Nathan Ahearne ponders the need to seek the life-giving breath of God and share it with those around us.
As I made my way to the kitchen for a morning coffee, I noticed something that resembled a jellyfish lying on the floor of my daughter’s bedroom. On closer inspection it turned out to be a toy doctor’s mask. This led me to think about the millions of face masks that have been used and discarded over the past three months, as health professionals and the members of the public protect themselves against an unseen enemy. Undoubtedly, having served their purpose, the disposed masks find their way into landfill or an incinerator, never to see the light of day again. In a similar way, an enormous number of people (particularly the elderly) have been infected by COVID-19 and sadly, many have not recovered or continue to remain isolated.
I’ve always been captivated by the movement of jellyfish, silently gliding through the water, under the surface, alone. My short film titled ‘Breathe for them’ which you can watch here attempts to convey the loneliness and hidden reality that many face in their final days of life, struggling to breathe and supported by machines. The movement of the jellyfish captures the solitary silence that exists under the surface of hospices, nursing homes, and hospital wards. While economies sink into recession and astronauts are launched into space, Saint Teresa of Calcutta’s words remind us to “not be ashamed or slow to do the humble work” of touching “the dying, the poor, the lonely and the unwanted according to the graces we have received.”
This is not to say that the soldiers on the ‘frontline’ are not offering the highest levels of care and compassion for those who’ve fallen to this invisible foe. But our medical teams are exhausted, short staffed, and their love can only stretch so far, as tides of patients continue to break against crowded wards. They also face what psychologists describe as ‘Moral Injury.’ Bruce Schwartz, president of the American Psychiatric Association, expects the counseling needs for medical workers to grow after the epidemic, “we're going to see a great deal of post-traumatic stress." Nurses struggle under the weight of this moral burden when they cannot touch or comfort their patients and feel impersonal and cruel. ER nurse Ramona Moll explains, "You almost feel like a robot, because you can't communicate with them, you can't explain to them; the best you can do is, with your eyes, show compassion.”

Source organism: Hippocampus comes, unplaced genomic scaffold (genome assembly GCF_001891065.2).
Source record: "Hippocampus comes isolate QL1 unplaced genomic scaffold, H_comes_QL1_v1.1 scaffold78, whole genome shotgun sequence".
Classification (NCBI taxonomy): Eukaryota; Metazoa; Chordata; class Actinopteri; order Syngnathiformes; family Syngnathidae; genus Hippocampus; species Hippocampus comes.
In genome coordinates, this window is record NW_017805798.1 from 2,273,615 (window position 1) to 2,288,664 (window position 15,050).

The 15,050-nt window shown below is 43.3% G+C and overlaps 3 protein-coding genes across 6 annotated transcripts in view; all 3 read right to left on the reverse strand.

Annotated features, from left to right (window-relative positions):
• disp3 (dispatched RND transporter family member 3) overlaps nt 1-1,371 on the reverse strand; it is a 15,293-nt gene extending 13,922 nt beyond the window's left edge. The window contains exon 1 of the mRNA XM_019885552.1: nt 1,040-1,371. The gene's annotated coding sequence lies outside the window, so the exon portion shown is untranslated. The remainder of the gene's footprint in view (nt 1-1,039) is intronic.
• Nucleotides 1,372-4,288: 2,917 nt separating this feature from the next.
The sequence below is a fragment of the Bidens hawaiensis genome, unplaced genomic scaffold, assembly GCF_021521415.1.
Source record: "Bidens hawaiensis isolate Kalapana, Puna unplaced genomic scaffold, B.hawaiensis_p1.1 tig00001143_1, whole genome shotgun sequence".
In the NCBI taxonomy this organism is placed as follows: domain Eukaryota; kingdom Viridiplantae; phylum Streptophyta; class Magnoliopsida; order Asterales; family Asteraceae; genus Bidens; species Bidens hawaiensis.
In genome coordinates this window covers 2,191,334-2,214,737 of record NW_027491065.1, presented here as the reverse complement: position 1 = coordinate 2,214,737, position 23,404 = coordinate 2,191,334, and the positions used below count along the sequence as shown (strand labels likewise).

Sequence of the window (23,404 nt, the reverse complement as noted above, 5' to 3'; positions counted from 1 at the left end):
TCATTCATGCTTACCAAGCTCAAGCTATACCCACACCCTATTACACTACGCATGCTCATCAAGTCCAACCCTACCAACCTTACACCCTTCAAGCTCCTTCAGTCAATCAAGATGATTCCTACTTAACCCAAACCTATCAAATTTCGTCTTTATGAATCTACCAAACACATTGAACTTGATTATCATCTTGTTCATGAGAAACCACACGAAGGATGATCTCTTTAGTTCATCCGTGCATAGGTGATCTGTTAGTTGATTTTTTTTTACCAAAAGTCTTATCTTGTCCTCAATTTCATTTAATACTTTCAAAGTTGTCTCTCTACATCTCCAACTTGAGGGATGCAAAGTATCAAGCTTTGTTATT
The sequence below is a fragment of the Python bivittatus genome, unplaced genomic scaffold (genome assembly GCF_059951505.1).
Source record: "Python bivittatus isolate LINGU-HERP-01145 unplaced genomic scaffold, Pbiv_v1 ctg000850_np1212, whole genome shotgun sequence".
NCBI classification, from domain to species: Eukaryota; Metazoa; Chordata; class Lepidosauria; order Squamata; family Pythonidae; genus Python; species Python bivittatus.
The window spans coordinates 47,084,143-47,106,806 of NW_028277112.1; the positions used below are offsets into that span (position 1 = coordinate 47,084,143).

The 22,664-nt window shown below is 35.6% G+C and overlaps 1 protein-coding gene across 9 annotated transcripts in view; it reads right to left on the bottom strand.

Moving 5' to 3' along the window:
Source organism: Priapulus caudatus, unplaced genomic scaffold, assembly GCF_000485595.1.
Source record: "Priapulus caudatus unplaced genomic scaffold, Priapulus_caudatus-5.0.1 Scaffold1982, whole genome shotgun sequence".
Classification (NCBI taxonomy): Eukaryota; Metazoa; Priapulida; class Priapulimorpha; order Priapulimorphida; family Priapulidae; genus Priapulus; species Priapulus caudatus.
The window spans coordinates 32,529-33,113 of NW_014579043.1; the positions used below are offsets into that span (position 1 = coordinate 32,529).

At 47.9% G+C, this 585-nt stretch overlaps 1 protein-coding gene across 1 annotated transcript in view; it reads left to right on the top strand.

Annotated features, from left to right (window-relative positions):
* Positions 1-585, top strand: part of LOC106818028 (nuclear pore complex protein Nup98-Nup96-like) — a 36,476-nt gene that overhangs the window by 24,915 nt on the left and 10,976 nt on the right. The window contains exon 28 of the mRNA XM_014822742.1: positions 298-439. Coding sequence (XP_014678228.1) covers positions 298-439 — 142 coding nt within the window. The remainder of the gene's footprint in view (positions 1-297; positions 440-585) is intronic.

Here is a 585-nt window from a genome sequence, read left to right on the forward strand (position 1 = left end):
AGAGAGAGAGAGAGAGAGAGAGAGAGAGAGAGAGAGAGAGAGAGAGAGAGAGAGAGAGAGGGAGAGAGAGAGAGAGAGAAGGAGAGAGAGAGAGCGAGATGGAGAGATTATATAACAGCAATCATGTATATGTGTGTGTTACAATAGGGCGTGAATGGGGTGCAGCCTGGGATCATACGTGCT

Nursing homes have become prisons in this war against fever, detained for their own safety. Security and safety protocols have made visiting elderly relatives and friends harder than breaking out of prison. Shirley Strauss, 93, lives alone in Brooklyn and says, "I was able to go out and do certain things, but now I'm stuck in the house and it's like the walls are coming down on me. I am feeling lonely, now it’s the holiday and I can’t see the family and that upsets me.” And so, our love ones sit waiting for a visitor, or at best receive our calls or videos.
Despite these challenges, we believe God has the power to breathe His love, compassion, and presence over our lives. The Hebrew word ‘ruach’ is translated in three different ways: breath, spirit, and wind. It first appears in Genesis 1:2, “The earth was formless and void, and darkness was over the surface of the deep, and the Breath/Spirit of God (ruach Elohim) was moving over the surface of the waters.” Sarah Fisher explains that this breath is God in action. “When you breathe on the palm of your hand you can feel it. You can’t see the breath, but it touches your skin. Breath is a strange thing. It is both tangible and intangible. You can sense it and feel it. It touches you, but you cannot grab it. You cannot completely control it but it completely controls you. Without it your life is snuffed out. There is a power connected to wind and breath. A strong wind can tear down a city, and breath taken away devoids a human of life.”
As hospitals scrambled to find enough ventilators to sustain life for those in intensive care, how many of us sought the Word of God which breathes life into our spiritual being? We must ensure that we don’t allow the weeds of the world to grow tall and choke our faith communities. Let us draw God deeply into our innermost being and as we exhale, may we breathe faith, hope and love into the lives of our neighbors, schools, families and friends.
Are you aware of your own spiritual breathing? How might you draw a deep breath this week? How can we offer the breath of God to those around us?
Copyright 2020 Nathan Ahearne
Image (top to bottom): Pixabay (2019); Copyright 2020 Nathan Ahearne
About the Author
Nathan Ahearne's faith journey has helped to shape the person he is today as husband, father, teacher and formator of young people. His vocation and faith are strengthened and nourished by those he encounters in service and contemplation. Nathan is a creative thinker and likes to roll up his sleeves and see projects through to completion. He is a John 10:10 fan. Read more at Expressions of Interest.